Sarcasm aside, virtually nothing in CINDERELLA strays away from the established canon of the animated film (SPOILER ALERT: the glass shoe fits the titular character in the end).  Alas, it’s the journey that Branagh takes you on that’s most rewarding while harnessing to and upholding the central strengths of the source material.  CINDERELLA is one of the most sumptuous looking films that I’ve seen in an awfully long time; it looks like a living, breathing storybook come lovingly to life.  Multiple Oscar winner Sandy Powell envisions ornately stunning costumes and Dante Ferretti’s production design – bathing the screen in a positively orgasmic collage of vivacious color and natural bucolic pleasures – makes CINDERELLA and absolute visual triumph on multiple levels.  When we do indeed get to the inevitable ball the film just reaches an apex of aesthetic confidence that one frankly doesn’t witness on the screen in abundance anymore.   

Even though Branagh has wisely chosen not to overtly tamper with the character relationships, he still embodies in many of them with more soul and compassion than what I was expecting.  Newcomer Lily James has a porcelain beauty that makes her a perfect physical embodiment of Cinderella, but she has a very thorny task of giving her character a sense of low-key pathos and desperation while, at the same time, embodying in her a figure of determination and spirit to change her station in life.  She’s well-paired with Madden’s prince, who’s more fleshed out beyond his façade of an obligatory handsome and debonair royal figure.  The film finds a psychological motivation towards Ella and the prince forming a union: Yes, they do love each other, but their coming together is also built on healing mutual pain on the home front.  Considering the forced and strained chemistry that could have been elicited here, the fact that Madden and James have an emotional authenticity on screen together is deeply commendable.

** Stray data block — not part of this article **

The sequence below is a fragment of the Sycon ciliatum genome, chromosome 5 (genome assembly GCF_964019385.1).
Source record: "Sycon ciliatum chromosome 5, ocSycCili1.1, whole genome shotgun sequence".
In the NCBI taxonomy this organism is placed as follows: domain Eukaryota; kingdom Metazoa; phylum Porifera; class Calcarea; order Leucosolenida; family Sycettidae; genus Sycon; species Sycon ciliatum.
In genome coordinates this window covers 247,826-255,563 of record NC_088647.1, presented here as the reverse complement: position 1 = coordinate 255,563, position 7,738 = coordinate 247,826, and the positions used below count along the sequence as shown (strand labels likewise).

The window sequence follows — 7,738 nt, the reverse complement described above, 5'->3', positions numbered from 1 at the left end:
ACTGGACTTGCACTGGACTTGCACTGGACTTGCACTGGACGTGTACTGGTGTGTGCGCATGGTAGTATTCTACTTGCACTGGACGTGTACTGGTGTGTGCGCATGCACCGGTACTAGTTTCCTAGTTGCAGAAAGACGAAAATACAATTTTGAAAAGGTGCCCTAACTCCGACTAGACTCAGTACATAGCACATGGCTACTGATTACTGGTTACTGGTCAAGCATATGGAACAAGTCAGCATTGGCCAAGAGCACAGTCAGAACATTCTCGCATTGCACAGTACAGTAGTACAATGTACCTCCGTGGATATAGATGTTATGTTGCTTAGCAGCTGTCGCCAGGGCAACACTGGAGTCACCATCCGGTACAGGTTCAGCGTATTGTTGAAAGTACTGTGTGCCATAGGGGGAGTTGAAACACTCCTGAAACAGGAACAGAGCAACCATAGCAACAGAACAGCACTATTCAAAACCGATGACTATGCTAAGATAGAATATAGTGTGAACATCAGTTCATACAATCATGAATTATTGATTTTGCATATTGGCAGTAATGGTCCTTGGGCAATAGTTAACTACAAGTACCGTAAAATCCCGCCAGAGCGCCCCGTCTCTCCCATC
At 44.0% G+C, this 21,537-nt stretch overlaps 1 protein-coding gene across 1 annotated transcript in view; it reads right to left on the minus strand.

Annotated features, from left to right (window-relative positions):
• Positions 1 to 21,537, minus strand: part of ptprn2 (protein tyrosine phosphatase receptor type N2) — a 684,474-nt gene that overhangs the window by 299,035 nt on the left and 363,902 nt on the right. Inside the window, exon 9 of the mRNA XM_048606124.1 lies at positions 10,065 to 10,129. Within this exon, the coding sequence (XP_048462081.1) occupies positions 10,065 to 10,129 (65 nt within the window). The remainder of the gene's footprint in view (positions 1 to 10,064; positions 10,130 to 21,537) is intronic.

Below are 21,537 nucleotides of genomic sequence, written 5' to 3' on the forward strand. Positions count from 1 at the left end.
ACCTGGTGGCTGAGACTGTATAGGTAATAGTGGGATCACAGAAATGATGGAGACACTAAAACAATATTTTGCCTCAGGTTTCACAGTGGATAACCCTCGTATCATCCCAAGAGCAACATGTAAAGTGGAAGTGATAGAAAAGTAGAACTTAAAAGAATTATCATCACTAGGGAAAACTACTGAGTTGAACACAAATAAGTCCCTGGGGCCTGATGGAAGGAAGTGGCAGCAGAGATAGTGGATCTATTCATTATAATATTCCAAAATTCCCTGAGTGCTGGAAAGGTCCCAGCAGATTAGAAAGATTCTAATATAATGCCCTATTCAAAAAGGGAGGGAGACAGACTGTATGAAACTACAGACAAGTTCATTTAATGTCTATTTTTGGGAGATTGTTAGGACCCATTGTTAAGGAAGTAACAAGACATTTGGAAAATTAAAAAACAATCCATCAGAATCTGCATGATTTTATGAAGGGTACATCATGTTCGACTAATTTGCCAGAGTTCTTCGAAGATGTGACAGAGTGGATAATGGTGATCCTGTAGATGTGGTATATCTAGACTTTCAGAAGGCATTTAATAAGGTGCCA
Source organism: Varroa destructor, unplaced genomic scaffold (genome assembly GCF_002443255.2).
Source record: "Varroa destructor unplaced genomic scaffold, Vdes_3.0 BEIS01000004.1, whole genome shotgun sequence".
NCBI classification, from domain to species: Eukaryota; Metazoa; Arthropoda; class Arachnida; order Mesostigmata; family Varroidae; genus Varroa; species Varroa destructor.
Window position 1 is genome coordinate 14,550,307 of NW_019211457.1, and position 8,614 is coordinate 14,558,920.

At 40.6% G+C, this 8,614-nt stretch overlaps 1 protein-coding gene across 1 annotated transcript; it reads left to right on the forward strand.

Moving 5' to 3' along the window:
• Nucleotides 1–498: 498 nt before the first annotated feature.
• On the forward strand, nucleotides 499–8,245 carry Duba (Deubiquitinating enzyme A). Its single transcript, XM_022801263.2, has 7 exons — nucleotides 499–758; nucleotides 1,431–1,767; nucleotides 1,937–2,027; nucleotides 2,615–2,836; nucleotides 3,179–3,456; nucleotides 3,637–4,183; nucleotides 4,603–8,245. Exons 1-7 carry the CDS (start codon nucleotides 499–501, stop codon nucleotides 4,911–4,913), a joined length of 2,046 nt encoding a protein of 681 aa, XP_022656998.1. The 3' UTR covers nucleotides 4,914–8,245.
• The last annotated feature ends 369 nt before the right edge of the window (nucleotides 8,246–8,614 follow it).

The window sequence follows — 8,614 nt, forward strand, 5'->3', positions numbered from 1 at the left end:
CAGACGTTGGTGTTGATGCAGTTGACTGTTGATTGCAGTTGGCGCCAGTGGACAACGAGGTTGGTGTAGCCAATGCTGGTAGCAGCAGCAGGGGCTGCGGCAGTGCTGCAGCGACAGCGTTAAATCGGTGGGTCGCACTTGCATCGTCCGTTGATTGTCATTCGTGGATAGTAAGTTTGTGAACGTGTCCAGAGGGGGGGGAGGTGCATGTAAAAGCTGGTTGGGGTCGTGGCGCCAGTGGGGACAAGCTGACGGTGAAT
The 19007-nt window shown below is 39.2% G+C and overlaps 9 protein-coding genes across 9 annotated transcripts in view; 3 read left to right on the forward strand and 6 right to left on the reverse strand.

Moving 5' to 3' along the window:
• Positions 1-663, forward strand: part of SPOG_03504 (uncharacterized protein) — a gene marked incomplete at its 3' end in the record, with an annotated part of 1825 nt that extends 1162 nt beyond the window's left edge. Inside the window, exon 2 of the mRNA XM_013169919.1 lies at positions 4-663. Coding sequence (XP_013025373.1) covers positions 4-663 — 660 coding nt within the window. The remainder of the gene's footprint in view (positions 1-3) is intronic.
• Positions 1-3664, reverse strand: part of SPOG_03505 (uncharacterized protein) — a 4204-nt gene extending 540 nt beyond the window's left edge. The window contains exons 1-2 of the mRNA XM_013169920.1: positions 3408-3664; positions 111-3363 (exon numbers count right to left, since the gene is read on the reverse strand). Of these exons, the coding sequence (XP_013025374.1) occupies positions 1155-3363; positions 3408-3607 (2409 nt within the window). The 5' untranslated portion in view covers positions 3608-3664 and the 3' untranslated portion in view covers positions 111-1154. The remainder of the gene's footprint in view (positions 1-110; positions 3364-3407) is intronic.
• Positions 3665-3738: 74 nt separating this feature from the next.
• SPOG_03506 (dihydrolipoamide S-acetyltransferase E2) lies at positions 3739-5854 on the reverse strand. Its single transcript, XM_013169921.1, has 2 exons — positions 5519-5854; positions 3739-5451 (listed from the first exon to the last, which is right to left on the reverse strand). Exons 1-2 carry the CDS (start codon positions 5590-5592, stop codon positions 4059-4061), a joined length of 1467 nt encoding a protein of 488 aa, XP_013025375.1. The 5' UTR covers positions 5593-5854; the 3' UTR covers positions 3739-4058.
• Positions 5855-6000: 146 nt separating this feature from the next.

The most intriguing character in Branagh’s CINDERELLA, though, is Blanchett’s wicked stepmother, a character that could have been delegated down to a one-note caricature as a sniveling protagonist.  Blanchett has some sly tricks up her sleeve here, showing Tremaine as a woman that’s capable of perpetrating social horrors, to be sure, but in small part seems to have a kernel of motivation based on past trauma for her evil ways.  CINDERELLA does not go out of its way to portray Tremaine in a sympathetic light, but it compellingly puts forward a notion that her vindictiveness towards people may have a motive in its own regard.  Blanchett manages to achieve the impossible of neither hamming it up to egregious levels nor being too understated and introverted.  We certainly want to see this woman defeated in the end, but throughout CINDERELLA there’s an attempt made to get audiences to understand why commits heinous acts.

CINDERELLA is awash in euphoric nostalgia and admiration for the original animated film.  It retains its magical trappings while adhering to its noble minded themes of family loss, inner resiliency, and becoming independent and self-actualized apart from demeaning forces.  Sure, Branagh doesn’t tinker with the 1951 film too much, which is probably a good thing.  In a relative day and age of dreary cinematic cynicism, it’s kind of nice to see a film like CINDERELLA approach its story with a sweetness, compassion, and feel-good optimism.  Yet, the film creates a very strange conundrum for the film critic: Does it need to be seen?  Not especially, considering the animated film that preceded it.  However, did I enjoy seeing it as a painstakingly and wondrously crafted live action fairy tale?  Yes.  That, and Branagh has a few…shall we say…fairy godmother tricks up his directorial sleeve to make this CINDERELLA stand out apart from our shared overt acquaintance with the material.